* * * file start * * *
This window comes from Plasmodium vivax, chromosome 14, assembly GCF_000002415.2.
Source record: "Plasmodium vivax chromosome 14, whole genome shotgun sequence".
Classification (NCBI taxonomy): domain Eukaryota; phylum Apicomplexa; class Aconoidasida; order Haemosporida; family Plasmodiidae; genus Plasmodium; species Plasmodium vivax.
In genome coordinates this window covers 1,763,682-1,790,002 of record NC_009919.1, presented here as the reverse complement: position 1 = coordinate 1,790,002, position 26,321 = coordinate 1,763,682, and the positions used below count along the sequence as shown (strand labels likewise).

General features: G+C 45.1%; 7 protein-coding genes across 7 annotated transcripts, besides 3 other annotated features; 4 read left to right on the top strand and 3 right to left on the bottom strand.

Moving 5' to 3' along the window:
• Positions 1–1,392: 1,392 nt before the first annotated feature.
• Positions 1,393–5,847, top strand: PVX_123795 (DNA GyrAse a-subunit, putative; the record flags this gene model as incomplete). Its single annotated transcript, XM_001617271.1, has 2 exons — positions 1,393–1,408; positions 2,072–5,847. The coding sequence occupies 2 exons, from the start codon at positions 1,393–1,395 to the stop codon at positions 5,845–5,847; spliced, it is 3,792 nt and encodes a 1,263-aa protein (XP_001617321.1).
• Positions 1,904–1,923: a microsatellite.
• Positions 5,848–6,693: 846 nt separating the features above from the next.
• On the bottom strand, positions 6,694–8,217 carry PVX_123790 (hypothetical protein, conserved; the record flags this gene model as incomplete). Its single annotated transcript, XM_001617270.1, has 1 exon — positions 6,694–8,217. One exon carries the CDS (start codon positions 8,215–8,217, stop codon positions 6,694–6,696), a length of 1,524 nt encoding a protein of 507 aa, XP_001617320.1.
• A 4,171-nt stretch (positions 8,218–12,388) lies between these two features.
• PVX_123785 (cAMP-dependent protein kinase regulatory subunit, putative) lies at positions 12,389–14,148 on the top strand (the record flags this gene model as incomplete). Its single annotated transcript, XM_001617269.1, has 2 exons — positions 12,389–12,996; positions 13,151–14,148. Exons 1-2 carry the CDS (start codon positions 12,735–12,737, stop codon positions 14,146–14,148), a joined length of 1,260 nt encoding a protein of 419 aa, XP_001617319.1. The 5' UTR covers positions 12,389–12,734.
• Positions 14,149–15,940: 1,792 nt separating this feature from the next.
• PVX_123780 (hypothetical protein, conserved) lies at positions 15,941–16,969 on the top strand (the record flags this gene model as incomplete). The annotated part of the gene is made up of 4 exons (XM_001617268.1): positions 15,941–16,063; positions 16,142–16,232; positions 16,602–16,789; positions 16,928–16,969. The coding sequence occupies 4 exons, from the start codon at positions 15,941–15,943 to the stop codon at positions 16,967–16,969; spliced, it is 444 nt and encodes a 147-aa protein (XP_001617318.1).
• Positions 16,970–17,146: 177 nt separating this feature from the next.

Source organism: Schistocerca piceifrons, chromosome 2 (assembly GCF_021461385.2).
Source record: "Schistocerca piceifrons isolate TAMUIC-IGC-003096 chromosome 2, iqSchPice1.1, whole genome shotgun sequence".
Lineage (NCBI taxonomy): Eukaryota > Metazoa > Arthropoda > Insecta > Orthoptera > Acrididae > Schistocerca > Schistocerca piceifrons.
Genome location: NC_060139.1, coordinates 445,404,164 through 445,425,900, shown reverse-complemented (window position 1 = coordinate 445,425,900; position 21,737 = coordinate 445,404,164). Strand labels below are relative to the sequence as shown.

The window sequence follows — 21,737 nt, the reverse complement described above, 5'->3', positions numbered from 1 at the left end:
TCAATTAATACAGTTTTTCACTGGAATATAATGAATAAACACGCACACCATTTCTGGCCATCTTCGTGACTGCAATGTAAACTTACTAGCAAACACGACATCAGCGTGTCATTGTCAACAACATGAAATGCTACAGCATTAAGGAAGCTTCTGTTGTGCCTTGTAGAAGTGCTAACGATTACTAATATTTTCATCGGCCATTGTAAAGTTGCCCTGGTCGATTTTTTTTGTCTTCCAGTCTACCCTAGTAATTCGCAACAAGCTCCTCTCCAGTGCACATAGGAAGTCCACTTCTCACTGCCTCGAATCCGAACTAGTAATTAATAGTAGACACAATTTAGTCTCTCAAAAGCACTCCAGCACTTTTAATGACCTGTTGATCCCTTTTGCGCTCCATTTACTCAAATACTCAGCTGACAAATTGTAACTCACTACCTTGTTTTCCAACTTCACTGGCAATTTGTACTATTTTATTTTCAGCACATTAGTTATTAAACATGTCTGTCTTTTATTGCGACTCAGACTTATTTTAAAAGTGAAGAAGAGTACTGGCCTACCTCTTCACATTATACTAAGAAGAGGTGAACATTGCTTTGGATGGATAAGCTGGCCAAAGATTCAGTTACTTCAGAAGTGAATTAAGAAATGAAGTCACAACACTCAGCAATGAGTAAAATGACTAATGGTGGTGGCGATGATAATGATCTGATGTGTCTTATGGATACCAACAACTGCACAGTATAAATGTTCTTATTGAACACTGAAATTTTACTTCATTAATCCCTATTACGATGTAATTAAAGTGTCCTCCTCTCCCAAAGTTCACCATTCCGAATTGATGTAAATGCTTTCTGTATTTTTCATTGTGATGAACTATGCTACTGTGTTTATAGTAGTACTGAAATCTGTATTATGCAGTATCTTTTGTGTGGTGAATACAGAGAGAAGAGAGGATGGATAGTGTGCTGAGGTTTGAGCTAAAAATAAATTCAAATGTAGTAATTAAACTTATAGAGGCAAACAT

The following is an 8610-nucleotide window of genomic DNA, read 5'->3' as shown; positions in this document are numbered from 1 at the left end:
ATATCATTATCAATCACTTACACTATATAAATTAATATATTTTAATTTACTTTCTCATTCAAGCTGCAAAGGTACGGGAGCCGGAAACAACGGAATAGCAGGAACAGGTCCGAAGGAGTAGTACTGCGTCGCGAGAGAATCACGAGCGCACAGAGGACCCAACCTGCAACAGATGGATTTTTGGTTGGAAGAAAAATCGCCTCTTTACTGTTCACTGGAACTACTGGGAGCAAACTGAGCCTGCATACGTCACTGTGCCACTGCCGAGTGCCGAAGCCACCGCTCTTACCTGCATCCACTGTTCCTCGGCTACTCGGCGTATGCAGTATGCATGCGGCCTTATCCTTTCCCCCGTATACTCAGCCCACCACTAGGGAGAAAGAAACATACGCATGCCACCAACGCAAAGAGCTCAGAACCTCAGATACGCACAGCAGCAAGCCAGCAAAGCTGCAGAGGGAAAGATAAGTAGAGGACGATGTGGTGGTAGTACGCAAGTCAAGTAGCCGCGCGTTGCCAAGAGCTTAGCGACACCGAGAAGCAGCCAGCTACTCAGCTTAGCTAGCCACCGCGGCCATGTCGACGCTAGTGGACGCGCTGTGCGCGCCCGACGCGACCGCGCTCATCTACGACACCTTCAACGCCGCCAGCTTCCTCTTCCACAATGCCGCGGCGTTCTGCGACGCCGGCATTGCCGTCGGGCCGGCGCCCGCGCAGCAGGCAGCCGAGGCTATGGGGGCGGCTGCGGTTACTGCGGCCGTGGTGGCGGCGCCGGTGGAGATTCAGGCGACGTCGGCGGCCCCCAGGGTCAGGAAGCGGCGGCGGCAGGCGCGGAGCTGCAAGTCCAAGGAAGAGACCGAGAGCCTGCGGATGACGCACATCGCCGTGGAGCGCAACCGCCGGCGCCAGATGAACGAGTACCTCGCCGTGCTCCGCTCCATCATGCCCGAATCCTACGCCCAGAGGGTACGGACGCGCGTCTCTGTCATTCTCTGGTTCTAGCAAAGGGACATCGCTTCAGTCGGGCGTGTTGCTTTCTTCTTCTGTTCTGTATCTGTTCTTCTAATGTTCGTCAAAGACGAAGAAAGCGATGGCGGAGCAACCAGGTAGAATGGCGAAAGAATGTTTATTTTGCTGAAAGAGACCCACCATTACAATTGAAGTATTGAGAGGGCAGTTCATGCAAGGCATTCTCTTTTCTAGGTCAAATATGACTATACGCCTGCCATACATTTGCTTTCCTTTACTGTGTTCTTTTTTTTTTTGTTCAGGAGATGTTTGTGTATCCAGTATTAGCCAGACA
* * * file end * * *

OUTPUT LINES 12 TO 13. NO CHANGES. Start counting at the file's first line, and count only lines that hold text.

• A 4,171-nt stretch (positions 8,218–12,388) lies between these two features.
• PVX_123785 (cAMP-dependent protein kinase regulatory subunit, putative) lies at positions 12,389–14,148 on the top strand (the record flags this gene model as incomplete). Its single annotated transcript, XM_001617269.1, has 2 exons — positions 12,389–12,996; positions 13,151–14,148. Exons 1-2 carry the CDS (start codon positions 12,735–12,737, stop codon positions 14,146–14,148), a joined length of 1,260 nt encoding a protein of 419 aa, XP_001617319.1. The 5' UTR covers positions 12,389–12,734.